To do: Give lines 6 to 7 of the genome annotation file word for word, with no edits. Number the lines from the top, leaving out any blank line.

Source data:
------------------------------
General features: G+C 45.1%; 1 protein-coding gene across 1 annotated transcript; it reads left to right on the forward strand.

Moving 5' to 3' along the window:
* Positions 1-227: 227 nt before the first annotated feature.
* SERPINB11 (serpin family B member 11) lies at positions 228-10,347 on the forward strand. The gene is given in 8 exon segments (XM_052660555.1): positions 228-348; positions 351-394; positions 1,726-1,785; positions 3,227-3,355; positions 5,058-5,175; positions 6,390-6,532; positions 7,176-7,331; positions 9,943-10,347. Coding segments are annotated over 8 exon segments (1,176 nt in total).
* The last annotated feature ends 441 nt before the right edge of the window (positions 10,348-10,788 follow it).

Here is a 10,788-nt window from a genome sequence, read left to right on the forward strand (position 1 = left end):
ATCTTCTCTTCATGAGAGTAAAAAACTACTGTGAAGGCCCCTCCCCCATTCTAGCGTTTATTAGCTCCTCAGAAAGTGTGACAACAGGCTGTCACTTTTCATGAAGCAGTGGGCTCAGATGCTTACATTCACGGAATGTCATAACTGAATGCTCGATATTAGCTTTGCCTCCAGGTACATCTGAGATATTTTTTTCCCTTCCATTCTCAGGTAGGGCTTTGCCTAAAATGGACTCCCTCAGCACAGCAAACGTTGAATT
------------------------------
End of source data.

Here is a 10,788-nt window from a genome sequence, read left to right on the forward strand (position 1 = left end):
ATCTTCTCTTCATGAGAGTAAAAAACTACTGTGAAGGCCCCTCCCCCATTCTAGCGTTTATTAGCTCCTCAGAAAGTGTGACAACAGGCTGTCACTTTTCATGAAGCAGTGGGCTCAGATGCTTACATTCACGGAATGTCATAACTGAATGCTCGATATTAGCTTTGCCTCCAGGTACATCTGAGATATTTTTTTCCCTTCCATTCTCAGGTAGGGCTTTGCCTAAAATGGACTCCCTCAGCACAGCAAACGTTGAATT